The Jewish Case for Domestic Adoption

November 12, 2018 | Malka Groden
About the author: Malka Groden is a domestic-adoption advocate in the American Jewish community.

Frequently, American couples wishing to adopt children look abroad, sometimes because they see children born in the U.S. as less desirable, sometimes out of ignorance of their options. Malka Groden, having adopted two American-born children, explains, in both ecumenical and Jewish terms, why more families should consider domestic adoptions and comments on her own experience of doing so as a member of the tightknit community of Chabad Ḥasidim in which she and her husband live. (Interview by Kathryn Jean Lopez.)

God tells the Jewish people repeatedly in [the book of] Isaiah that we’re meant to be a light unto the nations. We have an ability to transcend considerations of race and other dividing factors, because they should be of no consequence to us as Jews and more broadly as believers. Our adoption agency couldn’t fathom that [two] ḥasidic Jews from Brooklyn were one of their more [openminded] waiting families. I think as believers we’re uniquely armed for that role.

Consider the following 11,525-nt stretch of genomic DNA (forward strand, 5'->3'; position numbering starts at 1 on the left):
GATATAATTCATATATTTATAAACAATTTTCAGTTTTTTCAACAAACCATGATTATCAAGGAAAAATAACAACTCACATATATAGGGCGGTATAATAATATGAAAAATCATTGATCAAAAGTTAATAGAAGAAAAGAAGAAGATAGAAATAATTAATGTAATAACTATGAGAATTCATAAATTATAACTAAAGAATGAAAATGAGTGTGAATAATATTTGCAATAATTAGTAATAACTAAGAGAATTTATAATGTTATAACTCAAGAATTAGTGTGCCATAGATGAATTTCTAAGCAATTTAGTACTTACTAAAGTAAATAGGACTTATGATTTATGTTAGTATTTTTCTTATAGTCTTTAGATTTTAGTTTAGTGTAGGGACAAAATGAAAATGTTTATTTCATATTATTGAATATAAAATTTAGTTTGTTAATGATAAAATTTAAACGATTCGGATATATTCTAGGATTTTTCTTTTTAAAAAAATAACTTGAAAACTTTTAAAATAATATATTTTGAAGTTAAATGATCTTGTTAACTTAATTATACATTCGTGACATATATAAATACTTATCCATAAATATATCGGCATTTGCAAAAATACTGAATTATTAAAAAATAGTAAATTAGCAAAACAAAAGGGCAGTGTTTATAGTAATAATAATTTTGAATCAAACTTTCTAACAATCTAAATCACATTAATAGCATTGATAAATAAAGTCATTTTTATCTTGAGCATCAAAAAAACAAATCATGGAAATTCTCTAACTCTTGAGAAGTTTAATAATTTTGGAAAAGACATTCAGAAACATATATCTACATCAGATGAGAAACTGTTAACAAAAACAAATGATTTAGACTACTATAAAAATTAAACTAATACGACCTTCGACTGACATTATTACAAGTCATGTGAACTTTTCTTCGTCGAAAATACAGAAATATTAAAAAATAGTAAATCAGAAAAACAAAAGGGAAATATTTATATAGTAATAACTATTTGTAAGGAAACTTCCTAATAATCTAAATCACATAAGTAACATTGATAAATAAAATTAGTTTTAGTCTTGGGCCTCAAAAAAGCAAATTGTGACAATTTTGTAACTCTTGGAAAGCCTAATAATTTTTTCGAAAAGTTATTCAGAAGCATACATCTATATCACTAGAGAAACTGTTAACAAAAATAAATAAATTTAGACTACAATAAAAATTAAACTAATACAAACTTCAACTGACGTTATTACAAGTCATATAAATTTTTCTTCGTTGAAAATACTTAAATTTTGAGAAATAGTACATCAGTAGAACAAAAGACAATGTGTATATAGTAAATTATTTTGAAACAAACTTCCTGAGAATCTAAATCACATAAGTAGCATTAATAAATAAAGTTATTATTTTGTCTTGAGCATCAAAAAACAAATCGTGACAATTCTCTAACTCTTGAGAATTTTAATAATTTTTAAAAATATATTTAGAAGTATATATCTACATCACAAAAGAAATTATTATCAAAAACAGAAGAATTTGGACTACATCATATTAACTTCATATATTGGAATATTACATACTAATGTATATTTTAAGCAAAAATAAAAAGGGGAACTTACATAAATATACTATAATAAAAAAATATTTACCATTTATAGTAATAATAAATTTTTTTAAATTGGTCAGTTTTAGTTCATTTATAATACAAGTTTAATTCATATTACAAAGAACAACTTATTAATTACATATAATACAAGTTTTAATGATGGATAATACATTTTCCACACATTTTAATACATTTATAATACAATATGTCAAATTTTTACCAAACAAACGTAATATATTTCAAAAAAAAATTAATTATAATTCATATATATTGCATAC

[Yet when it comes to adoption], there really hasn’t been much of an approach or vision in the Jewish community. Orthodox Jewish families have many biological children and simply don’t have the bandwidth to adopt or foster, so it hasn’t been part of our culture unless it’s emergency services within our own communities. . . . [W]hen I speak about adoption in the Jewish community, I am constantly asked about Jewish children, because we have an ethic of taking care of our own first. That just isn’t the landscape of adoption today. There aren’t many Jewish children waiting for homes. . . .

Another important factor to consider here is race and pushing ourselves beyond what we originally thought we would be comfortable with. Children being placed for adoption are disproportionately [members of racial] minorities. I struggled with the decision to open myself to a child of another race primarily because I feared what it would be like growing up in a predominantly white Jewish community, but the numbers our agency shared with us struck me. Out of 150 waiting families, only 30 were open to a child of another race. A family that is [unwilling to adopt] a child of another race can wait for eighteen months to two years to adopt. A family that’s open has an average waiting time of six months or less.

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